AmericanCatholic.org
 
Skip Navigation Links
Home
Catholic News
Saints
Seasonal
Special Reports
Movies
Shopping
Donate
Share:
Facebook
Twitter
Google Plus
LinkedIn
Email
RSS Feeds
ON FAITH & MEDIA View Comments

MacGruber

By
John Mulderig
Source: Catholic News Service

When a screenwriter resorts to making abortion the subject of a joke, Catholic viewers at least can be certain he has hit the comic skids. And so it proves with director and co-writer Jorma Taccone's "MacGruber" (Rogue), the consistently vulgar, intermittently gruesome expansion of a recurring "Saturday Night Live" skit that Taccone penned with Will Forte and John Solomon.

Forte plays the title character, an ever-cocky, frequently decorated but disastrously incompetent special agent in the vein of the "Pink Panther" franchise's Inspector Clouseau.

Ten years before the action begins, MacGruber—reacting to the brutal murder of his wife by his nemesis, evil arms dealer Dieter Von Cunth (Val Kilmer)—faked his own death to retire to a life of contemplation. Thus, some of the opening scenes show MacGruber living in an American Indian village in the Southwest, meditating or perhaps praying in the community's Catholic-looking chapel and dressed in a Franciscan-like brown robe.

However, when Von Cunth—the obscene wordplay on whose name typifies the low humor on display in this tasteless action spoof—gets hold of a nuclear missile and plots to launch it on Washington during the State of the Union address, MacGruber answers the summons of his former commander, Army Col. Faith (Powers Boothe), and returns to action. He's eventually aided in his mission by Faith's subordinate, Lt. Dixon Piper (Ryan Phillippe), and by an old friend, undercover operative-turned-pop-singer Vicki St. Elmo (Kristen Wiig).

MacGruber's juvenile antics include distracting Von Cunth's thugs by wedging a celery stalk between his bare buttocks and waving it at them. The audience also is subjected to crude scenes portraying MacGruber's supposedly comic sexual encounters, and to the bloody results of his favorite combat technique: ripping open his adversaries' throats.

Theirs are not the only gorges adversely affected.

The film contains much gory violence, graphic premarital sexual activity, upper female and rear nudity, frequent sexual and scatological humor, more than a dozen uses of profanity and pervasive rough and crude language. The Catholic News Service classification is O—morally offensive. The Motion Picture Association of America rating is R—restricted. Under 17 requires accompanying parent or adult guardian.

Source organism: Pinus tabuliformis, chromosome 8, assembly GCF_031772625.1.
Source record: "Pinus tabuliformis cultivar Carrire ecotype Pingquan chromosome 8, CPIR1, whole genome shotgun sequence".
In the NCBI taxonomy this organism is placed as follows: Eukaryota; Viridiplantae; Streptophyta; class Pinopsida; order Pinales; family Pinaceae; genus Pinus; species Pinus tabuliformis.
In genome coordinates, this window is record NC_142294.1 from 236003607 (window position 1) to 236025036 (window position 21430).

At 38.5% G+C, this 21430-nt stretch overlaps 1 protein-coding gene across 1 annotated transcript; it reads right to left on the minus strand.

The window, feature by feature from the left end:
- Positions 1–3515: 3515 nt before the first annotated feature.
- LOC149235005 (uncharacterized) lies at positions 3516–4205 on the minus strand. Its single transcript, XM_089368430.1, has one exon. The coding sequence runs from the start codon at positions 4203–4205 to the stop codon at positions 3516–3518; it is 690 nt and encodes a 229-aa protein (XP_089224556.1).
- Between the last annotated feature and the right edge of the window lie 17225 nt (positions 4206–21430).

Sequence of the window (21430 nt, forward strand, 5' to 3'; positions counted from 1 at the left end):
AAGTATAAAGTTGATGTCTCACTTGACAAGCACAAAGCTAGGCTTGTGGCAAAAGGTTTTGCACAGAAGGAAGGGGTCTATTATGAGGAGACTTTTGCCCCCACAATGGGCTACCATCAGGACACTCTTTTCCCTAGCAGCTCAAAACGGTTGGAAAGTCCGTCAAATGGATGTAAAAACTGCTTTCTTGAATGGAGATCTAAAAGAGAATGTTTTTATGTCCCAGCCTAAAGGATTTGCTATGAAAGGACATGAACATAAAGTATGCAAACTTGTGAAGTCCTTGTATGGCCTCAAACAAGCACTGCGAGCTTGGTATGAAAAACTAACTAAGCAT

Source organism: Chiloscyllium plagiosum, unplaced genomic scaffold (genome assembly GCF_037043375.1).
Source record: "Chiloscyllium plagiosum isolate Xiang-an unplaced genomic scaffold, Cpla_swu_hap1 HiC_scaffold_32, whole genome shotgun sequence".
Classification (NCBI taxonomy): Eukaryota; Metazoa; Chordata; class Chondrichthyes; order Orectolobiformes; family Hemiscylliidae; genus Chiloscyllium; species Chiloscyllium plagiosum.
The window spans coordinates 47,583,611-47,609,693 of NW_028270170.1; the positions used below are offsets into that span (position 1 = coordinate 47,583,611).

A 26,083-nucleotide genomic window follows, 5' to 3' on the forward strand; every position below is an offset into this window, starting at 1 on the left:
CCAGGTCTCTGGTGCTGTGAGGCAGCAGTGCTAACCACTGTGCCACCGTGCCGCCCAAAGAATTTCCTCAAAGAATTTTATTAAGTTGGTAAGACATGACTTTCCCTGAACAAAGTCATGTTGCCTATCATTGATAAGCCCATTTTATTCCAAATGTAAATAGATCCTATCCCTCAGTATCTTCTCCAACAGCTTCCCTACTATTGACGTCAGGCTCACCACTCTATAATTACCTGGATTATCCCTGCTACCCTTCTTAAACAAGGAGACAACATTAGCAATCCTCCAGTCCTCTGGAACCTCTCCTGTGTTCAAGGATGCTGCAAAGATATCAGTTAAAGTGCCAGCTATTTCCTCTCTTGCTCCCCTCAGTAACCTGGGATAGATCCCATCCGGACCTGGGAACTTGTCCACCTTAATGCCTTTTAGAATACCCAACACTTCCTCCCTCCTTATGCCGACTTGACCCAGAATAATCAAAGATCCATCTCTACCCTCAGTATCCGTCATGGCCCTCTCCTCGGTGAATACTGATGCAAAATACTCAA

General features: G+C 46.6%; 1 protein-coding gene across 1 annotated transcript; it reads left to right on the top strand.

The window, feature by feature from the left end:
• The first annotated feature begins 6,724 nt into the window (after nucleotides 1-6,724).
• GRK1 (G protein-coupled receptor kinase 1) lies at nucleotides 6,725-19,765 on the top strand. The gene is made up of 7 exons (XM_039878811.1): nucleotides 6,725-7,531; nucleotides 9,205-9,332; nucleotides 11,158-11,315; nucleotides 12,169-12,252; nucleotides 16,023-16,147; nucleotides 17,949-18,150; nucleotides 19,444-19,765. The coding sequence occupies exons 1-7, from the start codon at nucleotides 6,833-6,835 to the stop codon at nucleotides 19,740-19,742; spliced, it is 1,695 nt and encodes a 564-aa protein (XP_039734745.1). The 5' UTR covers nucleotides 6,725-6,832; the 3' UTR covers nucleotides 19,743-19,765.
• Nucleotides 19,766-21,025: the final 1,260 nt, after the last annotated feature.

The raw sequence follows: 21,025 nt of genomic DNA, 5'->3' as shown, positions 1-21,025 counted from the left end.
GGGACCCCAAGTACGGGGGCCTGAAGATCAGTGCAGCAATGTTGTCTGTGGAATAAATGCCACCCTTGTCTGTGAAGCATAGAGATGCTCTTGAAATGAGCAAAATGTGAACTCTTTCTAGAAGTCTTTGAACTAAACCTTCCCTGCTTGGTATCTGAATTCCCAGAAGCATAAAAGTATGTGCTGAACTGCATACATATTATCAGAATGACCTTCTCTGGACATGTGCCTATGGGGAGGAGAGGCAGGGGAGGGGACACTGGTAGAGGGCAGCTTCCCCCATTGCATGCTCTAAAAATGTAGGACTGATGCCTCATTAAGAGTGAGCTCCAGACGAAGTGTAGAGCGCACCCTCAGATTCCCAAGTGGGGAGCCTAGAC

*****
John Mulderig is on the staff of Catholic News Service.


Search reviews at CatholicMovieReviews.org


Thank you for your comments. Editors will review all posts before they are visible on the website.

blog comments powered by Disqus







Mary Magdalene: Except for the mother of Jesus, few women are more honored in the Bible than Mary Magdalene. Yet she could well be the patron of the slandered, since there has been a persistent legend in the Church that she is the unnamed sinful woman who anointed the feet of Jesus in Luke 7:36-50. 
<p>Most Scripture scholars today point out that there is no scriptural basis for confusing the two women. Mary Magdalene, that is, “of Magdala,” was the one from whom Christ cast out “seven demons” (Luke 8:2)—an indication, at the worst, of extreme demonic possession or, possibly, severe illness. </p><p>Father Wilfrid J. Harrington, O.P., writing in the <i>New Catholic Commentary</i>, says that “seven demons” “does not mean that Mary had lived an immoral life—a conclusion reached only by means of a mistaken identification with the anonymous woman of Luke 7:36.” Father Edward Mally, S.J., writing in the <i>Jerome Biblical Commentary,</i> agrees that she “is not...the same as the sinner of Luke 7:37, despite the later Western romantic tradition about her.” </p><p>Mary Magdalene was one of the many “who were assisting them [Jesus and the Twelve] out of their means.” She was one of those who stood by the cross of Jesus with his mother. And, of all the “official” witnesses that might have been chosen for the first awareness of the Resurrection, she was the one to whom that privilege was given. She is known as the "Apostle to the Apostles."</p> American Catholic Blog Jesus does not save us as individuals, but as members of His Body. We are not just people—unconnected and isolated arms and legs. We are a people—in fact, the People of God.

 
PICKS OF THE WEEK
Wisdom for Women

Learn how the life and teachings of St. Teresa Benedicta of the Cross (Edith Stein) serve as a guide for women’s unique vocations today.

A Wild Ride

Enter the world of medieval England in this account of a rare and courageous woman, Margery Kempe, now a saint of the Anglican church.

The Wisdom of Merton

This book distills wisdom from Merton's books and journals on enduring themes which are relevant to readers today.

A Spiritual Banquet!

 

Whether you are new to cooking, highly experienced, or just enjoy good food, Table of Plenty invites you into experiencing meals as a sacred time.

Pope Francis!

Why did the pope choose the name Francis? Find out in this new book by Gina Loehr.


 
CATHOLIC GREETINGS
I Made a Peace Pledge
Let peace reign in your heart today and every day.
Happy Birthday
We pray that God’s gifts will lead you to grow in wisdom and strength.
Mary's Flower - Rose
Mary, center us as you were centered.
Get Well
All who suffer pain, illness, or disease are chosen to be saints.
Marriage
God’s love is mediated through the sacrament of Christian marriage.



Come find us at: Facebook | St. Anthony Messenger magazine Twitter | American Catholic YouTube | American Catholic